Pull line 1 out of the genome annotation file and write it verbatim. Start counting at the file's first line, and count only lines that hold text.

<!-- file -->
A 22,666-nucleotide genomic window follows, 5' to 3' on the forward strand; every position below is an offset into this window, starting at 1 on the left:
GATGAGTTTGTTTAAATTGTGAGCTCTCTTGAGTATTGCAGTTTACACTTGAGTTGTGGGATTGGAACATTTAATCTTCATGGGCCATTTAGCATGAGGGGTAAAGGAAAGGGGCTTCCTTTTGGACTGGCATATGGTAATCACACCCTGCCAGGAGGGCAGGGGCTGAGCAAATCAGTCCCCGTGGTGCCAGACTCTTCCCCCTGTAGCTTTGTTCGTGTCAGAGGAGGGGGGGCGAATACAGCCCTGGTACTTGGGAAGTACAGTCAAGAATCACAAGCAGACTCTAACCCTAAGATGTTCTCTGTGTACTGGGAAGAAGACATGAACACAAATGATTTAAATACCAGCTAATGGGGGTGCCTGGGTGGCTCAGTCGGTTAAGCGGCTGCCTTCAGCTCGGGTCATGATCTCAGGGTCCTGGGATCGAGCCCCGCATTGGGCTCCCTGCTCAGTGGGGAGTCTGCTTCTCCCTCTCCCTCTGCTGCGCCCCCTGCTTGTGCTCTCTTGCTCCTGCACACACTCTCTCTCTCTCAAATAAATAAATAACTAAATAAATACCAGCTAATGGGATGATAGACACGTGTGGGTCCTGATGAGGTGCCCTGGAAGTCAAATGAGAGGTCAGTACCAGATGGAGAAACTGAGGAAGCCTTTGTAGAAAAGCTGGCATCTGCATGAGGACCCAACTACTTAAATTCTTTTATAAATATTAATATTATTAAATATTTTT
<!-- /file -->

A 22,666-nucleotide genomic window follows, 5' to 3' on the forward strand; every position below is an offset into this window, starting at 1 on the left: